Q&A  | 

Elena Sinelnikova

“In some countries, it is within the law to only accept male candidates in a recruitment process.”


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Elena Sinelnikova is the co-founder and CEO of "CryptoChicks", a women only educational not-profit community for BlockChain and AI. Its objective is that the number of women working in blockchain and artificial intelligence grow through hackathons, learning workshops, conferences, etcetera. The community was born in Toronto in 2017 and has already expanded to countries around the world.

What do we mean when we talk about diversity or lack of it?

Diversity means you include people into your project from different backgrounds, nationalities and genders. And lack of diversity, of course, is a lack of inclusion.

When we started working on closing the diversity gap, to bring more women into blockchain technology, we found that women had a lack of knowledge in this area. Lack of knowledge is actually the outcome of this lack of diversity. When they learned about the industry, they still felt intimidated because it’s male dominated.

There are differences between how women and men approach certain problems. Probably one of the reasons why there are less women in this space is because women are just not sure that they’re a good fit, that they’re good enough. It’s quite common that women feel the need to be perfect, to be 100% sure, before they go for the Hackathon or apply for a job. 

Why are computers then seen as a ‘boy's thing’ in and why do women feel unwelcome in the tech world?

Generally, computers may be seen as a boys thing, but for some women it’s not true. I think the issue stems from childhood. We know that the majority of boys play with toy cars and have all the technical stuff while girls play with dolls. But there are lots of girls, like me, who are more interested in what the dolls are made of, how they are assembled and why they can walk and talk: What is it inside them that makes them do that? So even though it’s very common to see more boys playing with cars or with computers, there are plenty of girls that are very technology savvy as well, especially in this era where everyone now has a computer or a smartphone. We cannot say anymore that these devices are only for boys.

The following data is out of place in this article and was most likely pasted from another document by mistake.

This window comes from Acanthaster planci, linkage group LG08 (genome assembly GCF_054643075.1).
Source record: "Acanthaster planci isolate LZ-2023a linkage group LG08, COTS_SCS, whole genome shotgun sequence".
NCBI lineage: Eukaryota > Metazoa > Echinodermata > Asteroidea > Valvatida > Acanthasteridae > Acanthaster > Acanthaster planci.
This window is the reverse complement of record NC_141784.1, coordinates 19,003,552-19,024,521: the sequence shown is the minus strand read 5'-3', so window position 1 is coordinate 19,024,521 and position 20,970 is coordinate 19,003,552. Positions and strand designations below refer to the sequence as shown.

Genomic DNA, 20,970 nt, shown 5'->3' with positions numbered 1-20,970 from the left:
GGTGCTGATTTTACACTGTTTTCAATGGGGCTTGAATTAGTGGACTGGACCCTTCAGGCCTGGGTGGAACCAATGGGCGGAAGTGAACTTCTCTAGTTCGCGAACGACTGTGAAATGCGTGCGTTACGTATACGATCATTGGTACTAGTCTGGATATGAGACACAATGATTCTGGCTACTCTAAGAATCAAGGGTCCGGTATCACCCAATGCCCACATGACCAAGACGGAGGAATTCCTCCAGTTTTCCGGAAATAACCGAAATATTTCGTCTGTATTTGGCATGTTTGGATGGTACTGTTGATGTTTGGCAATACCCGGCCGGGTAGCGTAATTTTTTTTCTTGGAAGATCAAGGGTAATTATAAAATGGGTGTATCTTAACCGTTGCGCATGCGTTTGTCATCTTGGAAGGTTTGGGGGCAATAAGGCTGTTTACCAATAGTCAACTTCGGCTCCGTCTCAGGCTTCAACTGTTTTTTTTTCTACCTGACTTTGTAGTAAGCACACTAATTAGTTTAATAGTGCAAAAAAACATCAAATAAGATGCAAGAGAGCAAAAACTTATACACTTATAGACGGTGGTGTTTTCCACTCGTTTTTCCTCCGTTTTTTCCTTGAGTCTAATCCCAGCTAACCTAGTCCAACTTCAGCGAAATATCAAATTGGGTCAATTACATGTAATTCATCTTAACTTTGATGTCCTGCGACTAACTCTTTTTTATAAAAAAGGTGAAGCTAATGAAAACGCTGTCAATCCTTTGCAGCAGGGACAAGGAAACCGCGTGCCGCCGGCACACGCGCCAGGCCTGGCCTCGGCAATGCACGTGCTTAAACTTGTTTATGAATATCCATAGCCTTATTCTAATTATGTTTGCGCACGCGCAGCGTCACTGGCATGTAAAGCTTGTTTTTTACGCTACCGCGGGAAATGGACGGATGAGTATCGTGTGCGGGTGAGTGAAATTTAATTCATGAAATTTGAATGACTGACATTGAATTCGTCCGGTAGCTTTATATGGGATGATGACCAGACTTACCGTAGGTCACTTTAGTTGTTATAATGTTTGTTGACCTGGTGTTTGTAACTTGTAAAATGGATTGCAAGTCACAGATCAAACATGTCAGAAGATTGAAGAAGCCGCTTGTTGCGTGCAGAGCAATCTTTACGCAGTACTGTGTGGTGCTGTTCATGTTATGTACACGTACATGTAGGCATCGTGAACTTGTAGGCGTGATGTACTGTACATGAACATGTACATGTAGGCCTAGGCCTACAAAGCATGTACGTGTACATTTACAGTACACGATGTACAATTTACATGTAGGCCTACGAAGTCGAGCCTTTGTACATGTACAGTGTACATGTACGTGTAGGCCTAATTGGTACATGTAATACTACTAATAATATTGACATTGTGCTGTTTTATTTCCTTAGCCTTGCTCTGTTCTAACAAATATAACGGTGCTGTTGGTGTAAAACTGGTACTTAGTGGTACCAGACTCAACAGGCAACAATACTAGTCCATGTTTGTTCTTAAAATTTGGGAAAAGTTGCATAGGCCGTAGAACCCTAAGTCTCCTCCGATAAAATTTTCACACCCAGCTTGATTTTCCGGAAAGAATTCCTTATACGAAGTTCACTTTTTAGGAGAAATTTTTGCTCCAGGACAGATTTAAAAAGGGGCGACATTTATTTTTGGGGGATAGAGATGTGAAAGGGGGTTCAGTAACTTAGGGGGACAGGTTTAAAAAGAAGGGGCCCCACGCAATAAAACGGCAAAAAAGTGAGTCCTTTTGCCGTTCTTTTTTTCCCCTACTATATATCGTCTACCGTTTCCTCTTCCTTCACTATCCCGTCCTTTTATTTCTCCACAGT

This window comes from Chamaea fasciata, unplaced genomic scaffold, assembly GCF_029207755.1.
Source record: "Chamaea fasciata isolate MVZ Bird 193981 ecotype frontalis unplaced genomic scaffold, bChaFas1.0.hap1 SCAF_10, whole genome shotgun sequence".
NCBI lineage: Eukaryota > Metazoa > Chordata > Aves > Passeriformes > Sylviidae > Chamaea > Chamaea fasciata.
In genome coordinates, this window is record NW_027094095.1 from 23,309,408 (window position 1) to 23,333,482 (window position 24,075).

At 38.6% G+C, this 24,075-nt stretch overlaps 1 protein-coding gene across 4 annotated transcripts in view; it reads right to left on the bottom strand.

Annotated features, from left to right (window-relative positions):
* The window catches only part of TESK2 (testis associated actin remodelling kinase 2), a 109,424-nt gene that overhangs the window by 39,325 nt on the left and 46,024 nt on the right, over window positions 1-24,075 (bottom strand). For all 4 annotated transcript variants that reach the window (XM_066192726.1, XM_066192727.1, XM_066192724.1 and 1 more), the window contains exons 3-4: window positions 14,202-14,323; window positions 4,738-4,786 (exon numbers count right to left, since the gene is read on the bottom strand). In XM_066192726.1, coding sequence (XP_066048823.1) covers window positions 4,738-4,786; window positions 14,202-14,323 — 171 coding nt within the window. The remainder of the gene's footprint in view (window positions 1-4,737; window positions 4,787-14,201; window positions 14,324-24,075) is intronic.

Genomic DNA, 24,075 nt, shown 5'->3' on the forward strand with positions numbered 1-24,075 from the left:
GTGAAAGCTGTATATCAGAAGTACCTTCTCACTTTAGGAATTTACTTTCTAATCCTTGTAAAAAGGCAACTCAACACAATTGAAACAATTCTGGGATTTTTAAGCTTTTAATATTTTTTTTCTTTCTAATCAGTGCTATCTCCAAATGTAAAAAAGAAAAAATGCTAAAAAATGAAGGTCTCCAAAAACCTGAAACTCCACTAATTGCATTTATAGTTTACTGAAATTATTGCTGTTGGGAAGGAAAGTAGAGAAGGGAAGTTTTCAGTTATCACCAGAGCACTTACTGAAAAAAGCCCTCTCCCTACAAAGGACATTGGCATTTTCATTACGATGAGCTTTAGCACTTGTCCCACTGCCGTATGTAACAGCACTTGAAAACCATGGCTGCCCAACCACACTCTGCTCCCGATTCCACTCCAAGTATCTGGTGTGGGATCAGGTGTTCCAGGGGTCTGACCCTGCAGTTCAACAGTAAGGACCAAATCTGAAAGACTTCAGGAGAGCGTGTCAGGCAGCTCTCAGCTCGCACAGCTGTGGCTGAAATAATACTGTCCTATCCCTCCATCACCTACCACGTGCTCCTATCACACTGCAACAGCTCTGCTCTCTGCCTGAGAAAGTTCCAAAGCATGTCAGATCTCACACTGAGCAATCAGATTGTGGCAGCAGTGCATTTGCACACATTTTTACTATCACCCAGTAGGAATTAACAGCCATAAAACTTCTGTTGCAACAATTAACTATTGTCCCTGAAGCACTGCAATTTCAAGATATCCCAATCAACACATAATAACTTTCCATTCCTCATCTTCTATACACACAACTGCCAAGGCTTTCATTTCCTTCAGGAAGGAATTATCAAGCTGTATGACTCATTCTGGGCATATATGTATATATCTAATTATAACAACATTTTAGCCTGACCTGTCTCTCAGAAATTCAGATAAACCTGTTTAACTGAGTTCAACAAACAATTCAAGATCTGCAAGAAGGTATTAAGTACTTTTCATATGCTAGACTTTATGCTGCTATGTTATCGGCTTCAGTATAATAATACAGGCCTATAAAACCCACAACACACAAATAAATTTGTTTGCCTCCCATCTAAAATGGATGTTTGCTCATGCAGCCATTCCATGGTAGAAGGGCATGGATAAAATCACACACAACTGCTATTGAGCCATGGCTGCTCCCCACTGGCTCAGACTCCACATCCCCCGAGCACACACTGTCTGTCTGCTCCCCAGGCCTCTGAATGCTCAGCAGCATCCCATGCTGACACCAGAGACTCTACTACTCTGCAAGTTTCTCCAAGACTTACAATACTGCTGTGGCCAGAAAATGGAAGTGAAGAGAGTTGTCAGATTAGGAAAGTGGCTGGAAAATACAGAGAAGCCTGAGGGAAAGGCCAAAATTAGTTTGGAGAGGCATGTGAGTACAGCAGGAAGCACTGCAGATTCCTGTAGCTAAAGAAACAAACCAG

What key values or attributes would you say women can bring to the table?

If I speak about the blockchain industry, there is no difference between men and women. It depends on the person we’re talking about. Some people can bring their background, their culture, their unique knowledge, attitude and vision. If we’re talking about blockchain technology it seems very technical, as if only the cryptographers and certain people can be involved. But this is completely untrue.

The crypto economy has to make blockchains self-sustainable without any human interaction.

They made it an easy system so that once Bitcoin or Ethereum were designed and developed they can live without human interaction forever. It’s self-regulated, self-sustained. That’s the beauty of it. Why can’t women design the same thing? It’s not a deep technical cryptographic thing that you need to know. Not at all. There are lots of areas in this industry that people without a deep technical knowledge can contribute to.

How can we encourage women to believe that technology is an area in which they can succeed?